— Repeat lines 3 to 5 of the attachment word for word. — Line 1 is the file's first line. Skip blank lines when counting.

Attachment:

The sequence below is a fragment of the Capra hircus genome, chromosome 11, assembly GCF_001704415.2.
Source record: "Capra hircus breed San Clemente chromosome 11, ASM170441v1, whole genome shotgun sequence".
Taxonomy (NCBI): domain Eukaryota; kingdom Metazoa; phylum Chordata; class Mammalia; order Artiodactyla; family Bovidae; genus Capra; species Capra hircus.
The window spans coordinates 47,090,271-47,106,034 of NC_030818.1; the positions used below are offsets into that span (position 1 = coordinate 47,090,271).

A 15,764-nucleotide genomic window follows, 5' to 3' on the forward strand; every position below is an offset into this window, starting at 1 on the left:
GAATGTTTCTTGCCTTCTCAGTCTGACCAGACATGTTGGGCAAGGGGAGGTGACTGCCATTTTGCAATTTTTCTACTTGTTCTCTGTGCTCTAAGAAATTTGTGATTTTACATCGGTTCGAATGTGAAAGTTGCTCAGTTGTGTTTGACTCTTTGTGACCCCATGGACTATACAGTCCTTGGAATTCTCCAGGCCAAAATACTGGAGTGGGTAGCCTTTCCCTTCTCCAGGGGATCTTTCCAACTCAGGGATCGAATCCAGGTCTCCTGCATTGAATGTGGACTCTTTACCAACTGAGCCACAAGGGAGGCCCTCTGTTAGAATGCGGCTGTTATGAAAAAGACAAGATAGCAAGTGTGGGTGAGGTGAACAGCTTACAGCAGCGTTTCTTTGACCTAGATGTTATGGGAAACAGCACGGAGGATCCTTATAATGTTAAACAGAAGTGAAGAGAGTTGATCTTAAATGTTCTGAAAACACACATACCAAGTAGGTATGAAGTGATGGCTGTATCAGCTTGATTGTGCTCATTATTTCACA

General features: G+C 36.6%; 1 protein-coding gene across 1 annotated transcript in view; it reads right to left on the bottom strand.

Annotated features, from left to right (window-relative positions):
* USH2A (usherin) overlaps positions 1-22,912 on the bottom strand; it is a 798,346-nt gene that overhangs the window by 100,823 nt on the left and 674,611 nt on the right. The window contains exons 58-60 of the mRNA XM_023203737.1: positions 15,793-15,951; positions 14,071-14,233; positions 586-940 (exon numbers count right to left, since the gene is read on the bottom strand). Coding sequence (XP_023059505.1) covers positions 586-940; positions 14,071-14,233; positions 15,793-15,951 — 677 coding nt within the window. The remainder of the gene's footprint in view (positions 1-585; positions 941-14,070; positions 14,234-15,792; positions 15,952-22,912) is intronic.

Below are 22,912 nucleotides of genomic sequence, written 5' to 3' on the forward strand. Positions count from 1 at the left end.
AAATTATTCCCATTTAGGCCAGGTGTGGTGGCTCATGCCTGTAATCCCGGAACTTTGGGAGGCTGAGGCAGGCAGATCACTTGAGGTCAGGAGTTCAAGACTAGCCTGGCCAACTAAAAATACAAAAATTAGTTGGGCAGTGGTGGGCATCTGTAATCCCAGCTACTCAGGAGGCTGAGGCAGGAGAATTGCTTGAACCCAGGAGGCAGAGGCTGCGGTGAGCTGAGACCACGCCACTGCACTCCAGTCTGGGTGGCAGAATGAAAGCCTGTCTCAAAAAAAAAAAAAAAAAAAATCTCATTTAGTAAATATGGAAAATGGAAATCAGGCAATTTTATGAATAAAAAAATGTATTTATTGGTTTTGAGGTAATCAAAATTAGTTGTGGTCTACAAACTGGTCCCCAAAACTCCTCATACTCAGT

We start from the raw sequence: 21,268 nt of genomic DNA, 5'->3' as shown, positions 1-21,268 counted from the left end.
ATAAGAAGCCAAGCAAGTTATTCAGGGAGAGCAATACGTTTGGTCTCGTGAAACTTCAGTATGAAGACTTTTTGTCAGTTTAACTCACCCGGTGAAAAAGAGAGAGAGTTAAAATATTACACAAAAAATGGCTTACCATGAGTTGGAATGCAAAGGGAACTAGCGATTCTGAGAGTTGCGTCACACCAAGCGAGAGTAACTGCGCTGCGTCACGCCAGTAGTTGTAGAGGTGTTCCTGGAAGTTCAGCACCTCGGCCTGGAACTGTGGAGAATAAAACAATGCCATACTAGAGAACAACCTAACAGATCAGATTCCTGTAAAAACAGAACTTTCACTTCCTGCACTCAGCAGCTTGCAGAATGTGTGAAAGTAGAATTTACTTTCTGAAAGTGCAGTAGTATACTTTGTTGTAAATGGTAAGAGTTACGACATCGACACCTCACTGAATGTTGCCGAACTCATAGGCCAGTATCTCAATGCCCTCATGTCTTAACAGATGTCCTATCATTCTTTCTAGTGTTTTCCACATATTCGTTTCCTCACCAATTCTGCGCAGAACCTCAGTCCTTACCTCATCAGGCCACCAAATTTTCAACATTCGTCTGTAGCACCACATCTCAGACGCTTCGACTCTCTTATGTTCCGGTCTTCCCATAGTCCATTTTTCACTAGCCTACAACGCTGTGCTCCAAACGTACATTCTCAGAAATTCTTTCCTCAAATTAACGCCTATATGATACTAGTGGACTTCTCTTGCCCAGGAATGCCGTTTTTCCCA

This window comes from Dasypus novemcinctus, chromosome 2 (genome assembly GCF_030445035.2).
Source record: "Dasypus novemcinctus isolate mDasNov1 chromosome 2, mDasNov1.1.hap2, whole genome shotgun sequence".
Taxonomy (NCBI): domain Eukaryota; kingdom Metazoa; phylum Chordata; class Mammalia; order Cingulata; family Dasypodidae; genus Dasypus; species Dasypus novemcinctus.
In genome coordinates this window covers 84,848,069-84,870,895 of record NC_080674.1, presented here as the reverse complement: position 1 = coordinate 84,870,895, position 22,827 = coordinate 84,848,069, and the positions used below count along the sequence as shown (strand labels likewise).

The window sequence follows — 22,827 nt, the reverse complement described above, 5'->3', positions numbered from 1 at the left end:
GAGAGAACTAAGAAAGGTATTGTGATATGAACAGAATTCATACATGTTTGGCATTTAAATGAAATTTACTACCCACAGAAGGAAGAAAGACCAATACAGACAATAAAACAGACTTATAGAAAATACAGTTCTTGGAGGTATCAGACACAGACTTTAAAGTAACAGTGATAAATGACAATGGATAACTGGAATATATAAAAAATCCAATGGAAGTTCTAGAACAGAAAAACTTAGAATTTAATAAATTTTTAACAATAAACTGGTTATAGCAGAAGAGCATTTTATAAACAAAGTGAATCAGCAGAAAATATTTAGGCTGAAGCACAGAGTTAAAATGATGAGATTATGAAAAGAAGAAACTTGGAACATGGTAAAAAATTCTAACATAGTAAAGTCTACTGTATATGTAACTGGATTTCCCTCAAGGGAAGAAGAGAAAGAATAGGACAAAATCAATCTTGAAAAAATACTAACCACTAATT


Taxonomy (NCBI): domain Eukaryota; kingdom Metazoa; phylum Chordata; class Mammalia; order Artiodactyla; family Bovidae; genus Capra; species Capra hircus.
The window spans coordinates 47,090,271-47,106,034 of NC_030818.1; the positions used below are offsets into that span (position 1 = coordinate 47,090,271).

A 15,764-nucleotide genomic window follows, 5' to 3' on the forward strand; every position below is an offset into this window, starting at 1 on the left: